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House OKs expanded protections under Women’s Economic Security Act

Passed in 2014, the Women’s Economic Security Act provides a profusion of accommodations for nursing and pregnant employees in the workplace.

Updates to this legislation may now be around the corner.

The House passed HF1104, as amended, 70-58 Thursday evening following an impassioned debate. The bill, which would expand protections for workers effective Jan. 1, 2024, now heads to the Senate.

“This is about dignity and respect for workers,” said Rep. Erin Koegel (DFL-Spring Lake Park), the bill sponsor. “This is about making our workplaces welcoming to families.”

Primarily, her bill would expand these protections to include more of the workforce. Currently, the law only applies to employers above certain size thresholds and to workers who have been with the company for at least 12 months. The bill would remove these qualifiers – the protections would now apply to almost all pregnant and breastfeeding workers at all workplaces in Minnesota.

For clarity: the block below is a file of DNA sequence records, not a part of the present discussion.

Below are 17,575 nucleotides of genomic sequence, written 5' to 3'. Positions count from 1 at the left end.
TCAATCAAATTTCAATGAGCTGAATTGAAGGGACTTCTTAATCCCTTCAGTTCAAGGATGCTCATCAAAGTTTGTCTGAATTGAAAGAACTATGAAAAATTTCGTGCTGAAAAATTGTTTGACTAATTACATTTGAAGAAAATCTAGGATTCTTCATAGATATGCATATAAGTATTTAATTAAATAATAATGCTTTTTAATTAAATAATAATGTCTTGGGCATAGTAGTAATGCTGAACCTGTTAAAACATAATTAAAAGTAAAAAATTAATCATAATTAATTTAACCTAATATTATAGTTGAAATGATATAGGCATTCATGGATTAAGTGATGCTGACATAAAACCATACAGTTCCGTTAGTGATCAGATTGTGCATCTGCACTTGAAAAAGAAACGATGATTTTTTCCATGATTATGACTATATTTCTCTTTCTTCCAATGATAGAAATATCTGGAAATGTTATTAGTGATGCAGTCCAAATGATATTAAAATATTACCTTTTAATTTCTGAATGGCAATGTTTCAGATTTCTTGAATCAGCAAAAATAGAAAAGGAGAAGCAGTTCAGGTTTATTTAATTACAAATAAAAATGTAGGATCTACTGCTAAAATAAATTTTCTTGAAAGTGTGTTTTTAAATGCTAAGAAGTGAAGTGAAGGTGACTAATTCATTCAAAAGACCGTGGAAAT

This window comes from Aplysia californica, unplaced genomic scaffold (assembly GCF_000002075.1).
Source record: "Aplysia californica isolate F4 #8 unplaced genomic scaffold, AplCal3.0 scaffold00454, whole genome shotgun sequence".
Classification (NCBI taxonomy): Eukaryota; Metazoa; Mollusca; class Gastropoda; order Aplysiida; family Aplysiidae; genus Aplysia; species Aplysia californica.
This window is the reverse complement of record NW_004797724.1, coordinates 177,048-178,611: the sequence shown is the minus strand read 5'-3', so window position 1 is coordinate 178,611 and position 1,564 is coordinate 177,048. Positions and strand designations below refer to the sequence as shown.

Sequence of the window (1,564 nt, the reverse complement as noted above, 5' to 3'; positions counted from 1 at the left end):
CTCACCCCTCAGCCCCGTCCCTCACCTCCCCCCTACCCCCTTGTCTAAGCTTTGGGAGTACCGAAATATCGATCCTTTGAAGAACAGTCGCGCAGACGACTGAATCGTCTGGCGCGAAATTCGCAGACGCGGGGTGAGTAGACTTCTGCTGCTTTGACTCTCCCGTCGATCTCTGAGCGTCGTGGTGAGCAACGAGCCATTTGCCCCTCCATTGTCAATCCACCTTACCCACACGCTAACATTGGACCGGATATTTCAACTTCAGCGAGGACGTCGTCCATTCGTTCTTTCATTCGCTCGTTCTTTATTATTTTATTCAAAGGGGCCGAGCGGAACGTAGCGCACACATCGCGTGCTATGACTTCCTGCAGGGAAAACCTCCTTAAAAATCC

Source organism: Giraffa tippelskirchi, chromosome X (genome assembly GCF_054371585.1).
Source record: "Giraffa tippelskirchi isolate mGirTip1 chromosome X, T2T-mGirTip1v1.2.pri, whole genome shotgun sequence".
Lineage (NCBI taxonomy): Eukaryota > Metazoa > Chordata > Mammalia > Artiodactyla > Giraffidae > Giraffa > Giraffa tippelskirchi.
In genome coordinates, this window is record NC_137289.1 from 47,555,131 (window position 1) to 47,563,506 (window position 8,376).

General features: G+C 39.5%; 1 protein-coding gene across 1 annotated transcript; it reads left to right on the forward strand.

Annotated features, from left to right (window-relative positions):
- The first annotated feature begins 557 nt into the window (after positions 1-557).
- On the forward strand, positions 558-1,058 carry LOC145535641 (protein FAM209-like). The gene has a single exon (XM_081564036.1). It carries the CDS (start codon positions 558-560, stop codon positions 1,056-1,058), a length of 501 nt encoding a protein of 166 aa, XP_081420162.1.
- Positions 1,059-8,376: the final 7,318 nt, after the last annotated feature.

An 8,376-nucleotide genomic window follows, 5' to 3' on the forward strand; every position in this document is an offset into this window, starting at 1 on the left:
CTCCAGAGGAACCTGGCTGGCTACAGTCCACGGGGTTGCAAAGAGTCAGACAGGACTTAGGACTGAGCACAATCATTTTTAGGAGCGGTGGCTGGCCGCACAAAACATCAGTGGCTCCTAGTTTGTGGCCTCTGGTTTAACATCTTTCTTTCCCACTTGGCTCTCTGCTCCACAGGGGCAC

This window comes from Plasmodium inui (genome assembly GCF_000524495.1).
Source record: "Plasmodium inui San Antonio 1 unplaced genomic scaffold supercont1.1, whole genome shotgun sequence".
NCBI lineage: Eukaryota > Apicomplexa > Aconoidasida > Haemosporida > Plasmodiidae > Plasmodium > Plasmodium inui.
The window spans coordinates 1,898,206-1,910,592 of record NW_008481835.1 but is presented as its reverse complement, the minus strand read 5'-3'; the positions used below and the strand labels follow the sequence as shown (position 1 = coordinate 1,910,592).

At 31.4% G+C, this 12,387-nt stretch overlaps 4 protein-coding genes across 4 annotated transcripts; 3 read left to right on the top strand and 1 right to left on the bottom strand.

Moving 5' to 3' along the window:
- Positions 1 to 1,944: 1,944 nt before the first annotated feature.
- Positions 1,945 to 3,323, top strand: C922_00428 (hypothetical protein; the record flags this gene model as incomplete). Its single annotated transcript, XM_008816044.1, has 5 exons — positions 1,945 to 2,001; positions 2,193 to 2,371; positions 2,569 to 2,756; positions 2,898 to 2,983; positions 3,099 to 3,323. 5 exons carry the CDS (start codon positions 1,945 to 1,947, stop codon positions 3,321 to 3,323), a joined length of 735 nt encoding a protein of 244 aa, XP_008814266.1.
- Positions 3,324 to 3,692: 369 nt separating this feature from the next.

Only one exemption would remain in law following the adoption of an amendment offered by Rep. Joe McDonald (R-Delano). A worker would have to log 90 days on the job before requesting an unpaid leave of absence during or immediately following pregnancy.

Additionally, nursing mothers and lactating employees would be granted more flexibility for utilizing workplace accommodations. Language that limits their usage to only 12 months after the birth of a child and bars workers from taking breaks to express milk if it would ‘unduly disrupt the operations of the employer’ would be stricken from existing state statute.

Prohibitions on employer retaliation against workers who seek to exercise these rights would be clarified as well. While commonly interpreted as termination, the law would be updated to specifically mention discipline, penalties, threats, coercion, and discrimination as also being disallowed.

Rep. Anne Neu Brindley (R-North Branch) took strong exception to the deletion of the undue disruption caveat.  

“By taking out the undue burden language, it is an unrealistic expectation for job providers,” she said. Neu Brindley unsuccessfully offered an amendment that would have kept this language on the books.

Numerous Republicans voiced support for the amendment, arguing the bill’s changes would harm the operations of small businesses and urged DFLers to trust employers to do right by their workers.

Koegel countered that while many small businesses are accommodating the needs of breastfeeding workers, bad actors do exist.

“We’re legislating for the worst of us,” she said.

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